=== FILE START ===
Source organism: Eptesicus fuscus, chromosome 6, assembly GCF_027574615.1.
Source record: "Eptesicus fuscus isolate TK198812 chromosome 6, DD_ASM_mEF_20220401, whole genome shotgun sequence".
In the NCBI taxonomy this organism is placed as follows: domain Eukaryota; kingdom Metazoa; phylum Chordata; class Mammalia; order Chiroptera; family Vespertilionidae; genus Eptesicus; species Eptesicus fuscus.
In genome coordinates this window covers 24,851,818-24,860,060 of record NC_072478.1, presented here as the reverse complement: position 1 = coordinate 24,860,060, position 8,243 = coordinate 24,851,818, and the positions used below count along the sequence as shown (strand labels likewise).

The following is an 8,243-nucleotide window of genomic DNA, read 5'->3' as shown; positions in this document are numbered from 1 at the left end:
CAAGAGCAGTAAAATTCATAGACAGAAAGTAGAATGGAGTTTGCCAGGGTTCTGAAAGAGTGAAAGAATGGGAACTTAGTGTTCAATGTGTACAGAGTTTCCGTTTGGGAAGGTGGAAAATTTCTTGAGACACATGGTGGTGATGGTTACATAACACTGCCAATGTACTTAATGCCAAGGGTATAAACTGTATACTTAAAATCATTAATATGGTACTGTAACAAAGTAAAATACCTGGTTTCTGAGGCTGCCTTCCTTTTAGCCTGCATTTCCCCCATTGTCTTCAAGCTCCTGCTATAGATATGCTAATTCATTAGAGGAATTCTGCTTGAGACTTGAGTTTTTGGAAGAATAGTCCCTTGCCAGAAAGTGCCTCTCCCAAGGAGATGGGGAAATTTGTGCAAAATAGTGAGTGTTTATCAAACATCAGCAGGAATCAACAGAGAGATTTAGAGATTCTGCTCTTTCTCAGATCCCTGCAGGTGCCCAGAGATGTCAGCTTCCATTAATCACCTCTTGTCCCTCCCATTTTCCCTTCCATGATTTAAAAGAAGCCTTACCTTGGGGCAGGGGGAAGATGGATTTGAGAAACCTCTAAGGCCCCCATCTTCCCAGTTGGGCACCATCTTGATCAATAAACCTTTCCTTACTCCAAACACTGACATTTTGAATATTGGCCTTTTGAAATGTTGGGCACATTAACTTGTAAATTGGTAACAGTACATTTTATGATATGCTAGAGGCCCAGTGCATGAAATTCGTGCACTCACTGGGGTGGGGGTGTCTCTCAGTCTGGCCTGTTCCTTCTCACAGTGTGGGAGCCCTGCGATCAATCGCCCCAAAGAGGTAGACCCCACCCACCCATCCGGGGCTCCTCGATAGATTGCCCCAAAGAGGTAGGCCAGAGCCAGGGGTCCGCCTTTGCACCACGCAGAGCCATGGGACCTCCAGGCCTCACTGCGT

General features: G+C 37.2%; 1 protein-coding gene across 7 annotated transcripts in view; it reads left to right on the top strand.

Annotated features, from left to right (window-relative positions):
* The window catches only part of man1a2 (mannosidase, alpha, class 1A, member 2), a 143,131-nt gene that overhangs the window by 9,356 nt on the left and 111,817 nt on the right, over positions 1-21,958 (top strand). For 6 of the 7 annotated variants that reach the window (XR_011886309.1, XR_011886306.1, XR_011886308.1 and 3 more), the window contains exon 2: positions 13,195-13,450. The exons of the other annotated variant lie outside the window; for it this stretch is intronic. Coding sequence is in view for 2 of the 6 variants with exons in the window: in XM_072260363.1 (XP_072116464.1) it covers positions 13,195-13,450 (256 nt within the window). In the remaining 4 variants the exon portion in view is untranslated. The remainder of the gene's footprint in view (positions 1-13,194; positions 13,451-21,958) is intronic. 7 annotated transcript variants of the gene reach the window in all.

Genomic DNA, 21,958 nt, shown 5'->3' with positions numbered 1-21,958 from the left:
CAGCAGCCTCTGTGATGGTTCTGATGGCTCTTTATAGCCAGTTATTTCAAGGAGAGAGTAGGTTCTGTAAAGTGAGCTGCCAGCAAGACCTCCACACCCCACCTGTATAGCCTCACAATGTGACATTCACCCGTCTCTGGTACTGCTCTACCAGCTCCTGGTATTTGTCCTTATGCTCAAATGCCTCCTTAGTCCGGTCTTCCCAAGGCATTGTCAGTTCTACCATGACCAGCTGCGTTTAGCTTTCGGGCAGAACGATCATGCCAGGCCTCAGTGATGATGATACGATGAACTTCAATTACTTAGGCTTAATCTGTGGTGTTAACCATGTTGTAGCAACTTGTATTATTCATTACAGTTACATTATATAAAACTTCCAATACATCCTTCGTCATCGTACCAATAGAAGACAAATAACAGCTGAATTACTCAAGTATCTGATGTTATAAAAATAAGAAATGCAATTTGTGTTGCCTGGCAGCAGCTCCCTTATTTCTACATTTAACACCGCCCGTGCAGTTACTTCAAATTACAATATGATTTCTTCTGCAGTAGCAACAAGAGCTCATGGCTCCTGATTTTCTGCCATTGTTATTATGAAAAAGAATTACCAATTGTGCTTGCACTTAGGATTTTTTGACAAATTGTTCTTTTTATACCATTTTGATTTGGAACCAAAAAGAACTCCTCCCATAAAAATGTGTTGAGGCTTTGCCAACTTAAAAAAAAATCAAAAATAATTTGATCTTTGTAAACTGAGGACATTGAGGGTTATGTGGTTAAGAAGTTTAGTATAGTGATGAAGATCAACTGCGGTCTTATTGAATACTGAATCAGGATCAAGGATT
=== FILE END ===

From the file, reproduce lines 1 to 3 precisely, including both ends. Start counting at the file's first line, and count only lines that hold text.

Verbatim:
Source organism: Eptesicus fuscus, chromosome 6, assembly GCF_027574615.1.
Source record: "Eptesicus fuscus isolate TK198812 chromosome 6, DD_ASM_mEF_20220401, whole genome shotgun sequence".
In the NCBI taxonomy this organism is placed as follows: domain Eukaryota; kingdom Metazoa; phylum Chordata; class Mammalia; order Chiroptera; family Vespertilionidae; genus Eptesicus; species Eptesicus fuscus.